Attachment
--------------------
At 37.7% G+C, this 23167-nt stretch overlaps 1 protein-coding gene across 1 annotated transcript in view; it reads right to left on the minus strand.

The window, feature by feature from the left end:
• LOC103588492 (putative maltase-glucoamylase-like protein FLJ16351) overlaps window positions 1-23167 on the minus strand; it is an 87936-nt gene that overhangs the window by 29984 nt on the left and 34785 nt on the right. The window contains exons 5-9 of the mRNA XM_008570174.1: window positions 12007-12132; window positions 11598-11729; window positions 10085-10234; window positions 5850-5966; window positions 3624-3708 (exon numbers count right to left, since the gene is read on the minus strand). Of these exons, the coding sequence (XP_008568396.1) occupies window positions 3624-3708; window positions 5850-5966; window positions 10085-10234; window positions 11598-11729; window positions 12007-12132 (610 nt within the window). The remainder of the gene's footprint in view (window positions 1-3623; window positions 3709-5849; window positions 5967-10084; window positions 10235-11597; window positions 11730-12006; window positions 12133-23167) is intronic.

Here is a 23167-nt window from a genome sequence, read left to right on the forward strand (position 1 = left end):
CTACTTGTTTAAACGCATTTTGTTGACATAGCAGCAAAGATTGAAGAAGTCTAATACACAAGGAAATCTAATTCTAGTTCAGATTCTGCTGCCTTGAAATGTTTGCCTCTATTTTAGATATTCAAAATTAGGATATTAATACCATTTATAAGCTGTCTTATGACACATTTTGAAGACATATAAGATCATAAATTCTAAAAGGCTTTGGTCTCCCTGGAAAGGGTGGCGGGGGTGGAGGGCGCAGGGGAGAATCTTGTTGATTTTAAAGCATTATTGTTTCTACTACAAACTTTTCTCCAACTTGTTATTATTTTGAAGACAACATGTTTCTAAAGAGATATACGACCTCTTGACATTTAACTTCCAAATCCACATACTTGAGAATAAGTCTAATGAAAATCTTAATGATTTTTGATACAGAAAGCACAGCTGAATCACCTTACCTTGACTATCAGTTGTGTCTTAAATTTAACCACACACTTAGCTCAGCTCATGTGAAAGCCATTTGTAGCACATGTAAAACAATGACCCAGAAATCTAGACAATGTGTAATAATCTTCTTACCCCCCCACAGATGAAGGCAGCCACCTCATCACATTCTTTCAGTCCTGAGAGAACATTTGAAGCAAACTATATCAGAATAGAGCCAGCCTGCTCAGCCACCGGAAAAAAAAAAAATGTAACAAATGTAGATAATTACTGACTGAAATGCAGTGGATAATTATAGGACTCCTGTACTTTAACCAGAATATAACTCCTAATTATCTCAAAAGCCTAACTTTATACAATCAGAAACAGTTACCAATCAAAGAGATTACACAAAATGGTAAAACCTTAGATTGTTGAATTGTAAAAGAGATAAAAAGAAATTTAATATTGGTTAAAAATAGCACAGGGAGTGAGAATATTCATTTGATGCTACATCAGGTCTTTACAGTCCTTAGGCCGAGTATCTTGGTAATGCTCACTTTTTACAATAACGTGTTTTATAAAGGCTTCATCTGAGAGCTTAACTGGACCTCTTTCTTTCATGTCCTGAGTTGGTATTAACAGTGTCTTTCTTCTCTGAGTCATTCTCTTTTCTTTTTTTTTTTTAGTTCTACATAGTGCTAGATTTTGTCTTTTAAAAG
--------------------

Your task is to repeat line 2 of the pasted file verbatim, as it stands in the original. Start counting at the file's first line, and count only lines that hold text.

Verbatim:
The window, feature by feature from the left end: